6

Let's say I have a sorting algorithm and two custom comparators:

mySort :: [[Int]] -> ([Int] -> [Int] -> Ordering) -> [[Int]]
mySort = undefined

myCmp1 :: [Int] -> [Int] -> Ordering
myCmp1 xs ys
  | a0 < b0 = LT
  | a0 > b0 = GT
  | a1 < b1 = LT
  | a1 > b1 = GT
  | a1 == b1 = EQ where
    a0 = head xs
    b0 = head ys
    a1 = last xs
    b1 = last ys

myCmp2 :: [Int] -> [Int] -> Ordering
myCmp2 xs ys
  | a0 > b0 = LT
  | a0 < b0 = GT
  | a1 > b1 = LT
  | a1 < b1 = GT
  | a1 == b1 = EQ where
    a0 = head xs
    b0 = head ys
    a1 = last xs
    b1 = last ys

Is there any way to define the type signature [Int] -> [Int] -> Ordering so that I can use it like this?

comparator = [Int] -> [Int] -> Ordering

mySort :: [[Int]] -> comparator -> [[Int]]
mySort = undefined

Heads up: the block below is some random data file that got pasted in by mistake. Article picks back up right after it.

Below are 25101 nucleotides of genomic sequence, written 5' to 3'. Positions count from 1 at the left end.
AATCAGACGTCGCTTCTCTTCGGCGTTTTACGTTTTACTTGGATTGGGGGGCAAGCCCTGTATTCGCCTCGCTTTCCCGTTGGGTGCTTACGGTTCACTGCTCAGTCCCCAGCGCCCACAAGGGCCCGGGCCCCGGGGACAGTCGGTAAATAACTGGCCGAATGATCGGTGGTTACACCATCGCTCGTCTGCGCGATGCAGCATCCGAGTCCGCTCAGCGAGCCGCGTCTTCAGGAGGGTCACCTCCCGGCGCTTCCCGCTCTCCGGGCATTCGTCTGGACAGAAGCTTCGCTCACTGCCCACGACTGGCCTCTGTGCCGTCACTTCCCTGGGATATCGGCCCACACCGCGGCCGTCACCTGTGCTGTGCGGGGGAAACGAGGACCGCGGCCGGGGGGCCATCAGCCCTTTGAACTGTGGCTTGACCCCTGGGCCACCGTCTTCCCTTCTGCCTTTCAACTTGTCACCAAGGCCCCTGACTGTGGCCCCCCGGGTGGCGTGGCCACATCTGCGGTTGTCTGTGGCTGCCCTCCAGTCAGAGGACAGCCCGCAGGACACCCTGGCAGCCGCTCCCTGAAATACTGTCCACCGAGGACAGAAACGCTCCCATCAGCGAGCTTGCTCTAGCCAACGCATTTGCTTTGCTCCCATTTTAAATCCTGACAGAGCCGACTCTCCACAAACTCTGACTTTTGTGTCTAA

2
  • Given the type of myCmp1, the type of mySort looks a bit odd -- are you sure the input and output should be [Int] rather than [[Int]]? May 17 '16 at 20:27
  • Thanks, fixed. Easy to miss when constructing a generic example.
    – tsorn
    May 17 '16 at 21:14
12

This is what type aliases do:

type Comparator = [Int] -> [Int] -> Ordering

They can also take arguments:

type Comparator a = a -> a -> Ordering

Then you could write, e.g.

mySort :: Comparator a -> [a] -> [a]

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